U.S. Intelligence Chief Says Karabakh Conflict Risks Escalation in 2016
Updated: Jul 8
(L-R): Director of National Intelligence James R. Clapper, Jr. testifies as Defense Intelligence Agency Director Lt. Gen. Vincent Stewart looks on during a Senate Armed Services Committee hearing about worldwide threats on February 9, 2016 in Washington, D.C. (AP Photo/Evan Vucci)
By Danielle Saroyan
Armenian Agenda Associate Editor
On February 9, U.S. Director of National Intelligence James R. Clapper, Jr. said the Nagorno Karabakh conflict risks escalation in 2016.
“Baku’s sustained military buildup coupled with declining economic conditions in Azerbaijan are raising the potential that the conflict will escalate in 2016,” Clapper told the U.S. Senate Armed Services Committee. “Azerbaijan’s aversion to publicly relinquishing its claim to Nagorno Karabakh proper and Armenia’s reluctance to give up territory it controls will continue to complicate a peaceful resolution,” he said.
Clapper made this comment in his testimony submitted to the Senate Armed Services Committee hearing titled “Worldwide Threat Assessment of the U.S. Intelligence Community.” Other topics discussed were global threats such as terrorism and transnational organized crime, as well as regional threats in areas including the Caucasus and Central Asia.
In his statement, Clapper said tensions between Armenia and Azerbaijan over Nagorno Karabakh remained high throughout 2015. According to a report by the Helsinki Citizen’s Assembly (HCA) Vanadzor Office, there have been 39 incidents between January and September 2015 which led to 54 casualties of military servicemen from the Armenia Armed Forces and Nagorno Karabakh Defense Army. In the findings, 31 of the 54 deaths were caused by Azerbaijan cease-fire violations.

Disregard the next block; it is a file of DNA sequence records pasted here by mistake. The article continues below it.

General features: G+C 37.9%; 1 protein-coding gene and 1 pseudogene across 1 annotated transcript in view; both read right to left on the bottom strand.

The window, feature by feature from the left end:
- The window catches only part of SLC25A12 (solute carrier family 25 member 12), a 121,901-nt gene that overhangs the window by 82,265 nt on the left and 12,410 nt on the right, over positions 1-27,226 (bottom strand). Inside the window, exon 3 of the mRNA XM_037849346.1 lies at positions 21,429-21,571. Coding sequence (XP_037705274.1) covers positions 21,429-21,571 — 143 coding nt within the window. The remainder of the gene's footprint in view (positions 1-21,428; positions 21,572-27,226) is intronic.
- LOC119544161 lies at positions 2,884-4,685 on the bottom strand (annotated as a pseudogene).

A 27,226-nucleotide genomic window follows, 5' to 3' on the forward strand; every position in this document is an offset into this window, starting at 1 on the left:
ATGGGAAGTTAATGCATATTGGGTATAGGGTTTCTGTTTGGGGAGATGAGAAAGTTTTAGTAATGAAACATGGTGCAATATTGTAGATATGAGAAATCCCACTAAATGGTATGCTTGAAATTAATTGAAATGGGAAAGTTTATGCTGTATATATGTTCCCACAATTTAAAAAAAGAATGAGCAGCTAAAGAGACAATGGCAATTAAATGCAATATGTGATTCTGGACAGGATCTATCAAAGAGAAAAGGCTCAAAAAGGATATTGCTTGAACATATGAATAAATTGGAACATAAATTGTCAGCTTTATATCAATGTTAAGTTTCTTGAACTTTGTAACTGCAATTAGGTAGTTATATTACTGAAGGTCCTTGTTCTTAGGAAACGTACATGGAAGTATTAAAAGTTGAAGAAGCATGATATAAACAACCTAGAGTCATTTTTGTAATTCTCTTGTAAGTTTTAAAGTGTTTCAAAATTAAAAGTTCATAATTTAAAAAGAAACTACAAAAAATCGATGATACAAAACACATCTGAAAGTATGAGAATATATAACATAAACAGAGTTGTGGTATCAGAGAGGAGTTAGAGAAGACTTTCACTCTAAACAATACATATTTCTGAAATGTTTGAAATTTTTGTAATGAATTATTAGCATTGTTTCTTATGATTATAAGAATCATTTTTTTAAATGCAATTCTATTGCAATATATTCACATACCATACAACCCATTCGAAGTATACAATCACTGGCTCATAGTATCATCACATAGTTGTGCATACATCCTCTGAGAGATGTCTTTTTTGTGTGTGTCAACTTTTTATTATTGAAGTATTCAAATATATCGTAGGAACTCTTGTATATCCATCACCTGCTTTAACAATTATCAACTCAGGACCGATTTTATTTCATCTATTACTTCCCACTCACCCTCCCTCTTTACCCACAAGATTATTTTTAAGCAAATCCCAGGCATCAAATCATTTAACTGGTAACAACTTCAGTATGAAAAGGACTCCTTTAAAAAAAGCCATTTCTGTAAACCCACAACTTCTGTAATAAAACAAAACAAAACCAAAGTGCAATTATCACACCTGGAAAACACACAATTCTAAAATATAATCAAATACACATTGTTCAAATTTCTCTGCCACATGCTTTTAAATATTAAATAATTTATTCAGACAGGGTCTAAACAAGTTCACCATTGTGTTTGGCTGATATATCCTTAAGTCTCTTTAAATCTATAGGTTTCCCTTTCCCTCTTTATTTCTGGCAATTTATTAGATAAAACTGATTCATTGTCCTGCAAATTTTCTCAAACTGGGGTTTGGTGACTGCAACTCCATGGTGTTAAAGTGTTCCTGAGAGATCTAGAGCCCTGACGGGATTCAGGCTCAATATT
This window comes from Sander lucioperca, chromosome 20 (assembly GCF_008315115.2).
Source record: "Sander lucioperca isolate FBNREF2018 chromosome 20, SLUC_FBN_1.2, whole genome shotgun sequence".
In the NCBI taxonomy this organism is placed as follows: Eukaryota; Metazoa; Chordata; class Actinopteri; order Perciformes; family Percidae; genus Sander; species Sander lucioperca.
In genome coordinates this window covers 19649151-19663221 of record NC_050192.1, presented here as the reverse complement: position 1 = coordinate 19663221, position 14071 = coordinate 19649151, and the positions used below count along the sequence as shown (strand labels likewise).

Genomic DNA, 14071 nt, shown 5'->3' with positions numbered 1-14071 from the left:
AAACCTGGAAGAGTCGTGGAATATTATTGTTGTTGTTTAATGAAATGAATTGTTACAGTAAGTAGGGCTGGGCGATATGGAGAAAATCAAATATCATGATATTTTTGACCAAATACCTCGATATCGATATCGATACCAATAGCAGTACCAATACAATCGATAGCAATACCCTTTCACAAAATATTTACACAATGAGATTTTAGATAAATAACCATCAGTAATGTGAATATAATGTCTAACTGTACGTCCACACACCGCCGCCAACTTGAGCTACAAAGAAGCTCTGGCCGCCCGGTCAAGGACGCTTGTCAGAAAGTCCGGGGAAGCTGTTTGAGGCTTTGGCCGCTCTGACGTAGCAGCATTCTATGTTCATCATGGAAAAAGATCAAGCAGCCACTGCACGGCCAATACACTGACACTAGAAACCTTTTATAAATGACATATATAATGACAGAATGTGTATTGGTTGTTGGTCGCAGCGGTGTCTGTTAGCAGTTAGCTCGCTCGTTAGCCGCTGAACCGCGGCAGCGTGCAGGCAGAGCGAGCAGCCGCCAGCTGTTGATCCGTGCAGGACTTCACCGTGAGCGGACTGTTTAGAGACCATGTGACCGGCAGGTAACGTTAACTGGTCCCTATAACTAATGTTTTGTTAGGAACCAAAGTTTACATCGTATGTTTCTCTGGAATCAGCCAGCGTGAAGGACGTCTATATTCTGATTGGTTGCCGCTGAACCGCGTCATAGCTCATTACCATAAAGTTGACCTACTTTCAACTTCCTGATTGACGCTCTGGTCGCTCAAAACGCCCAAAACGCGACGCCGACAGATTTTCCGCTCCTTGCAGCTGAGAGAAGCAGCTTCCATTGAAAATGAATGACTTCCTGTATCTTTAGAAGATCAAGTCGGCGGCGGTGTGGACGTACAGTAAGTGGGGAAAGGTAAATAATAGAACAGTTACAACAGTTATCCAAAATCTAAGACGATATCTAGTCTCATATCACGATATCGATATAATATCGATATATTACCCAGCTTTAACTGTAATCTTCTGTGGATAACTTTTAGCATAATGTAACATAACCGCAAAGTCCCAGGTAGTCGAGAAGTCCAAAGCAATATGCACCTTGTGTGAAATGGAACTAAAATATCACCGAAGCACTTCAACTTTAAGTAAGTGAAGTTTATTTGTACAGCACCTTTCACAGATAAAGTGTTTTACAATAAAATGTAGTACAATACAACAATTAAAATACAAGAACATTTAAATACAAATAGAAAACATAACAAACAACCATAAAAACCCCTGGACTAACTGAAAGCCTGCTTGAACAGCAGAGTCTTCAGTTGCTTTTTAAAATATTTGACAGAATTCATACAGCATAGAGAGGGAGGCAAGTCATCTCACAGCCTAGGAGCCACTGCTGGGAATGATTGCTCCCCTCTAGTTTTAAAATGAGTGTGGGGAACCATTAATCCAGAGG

Over 54,000 cease-fire violations committed by Azerbaijan on the Line of Contact occurred from 2014 through 2015, with an estimated total of 1 million shots fired.
Armenian Assembly of America Executive Director Bryan Ardouny recently submitted testimony to a Helsinki Commission hearing highlighting these violations, including Azerbaijan’s attacks on a kindergarten in Armenia’s Tavush region. “The targeting of innocent civilians and children must end,” stated Ardouny.
Rising tension in Nagorno Karabakh continues to escalate. An Armenian soldier was fatally wounded on January 9, and a 53-year-old shepherd from a village in the Martuni District in Karabakh was killed last week, both by Azerbaijan snipers.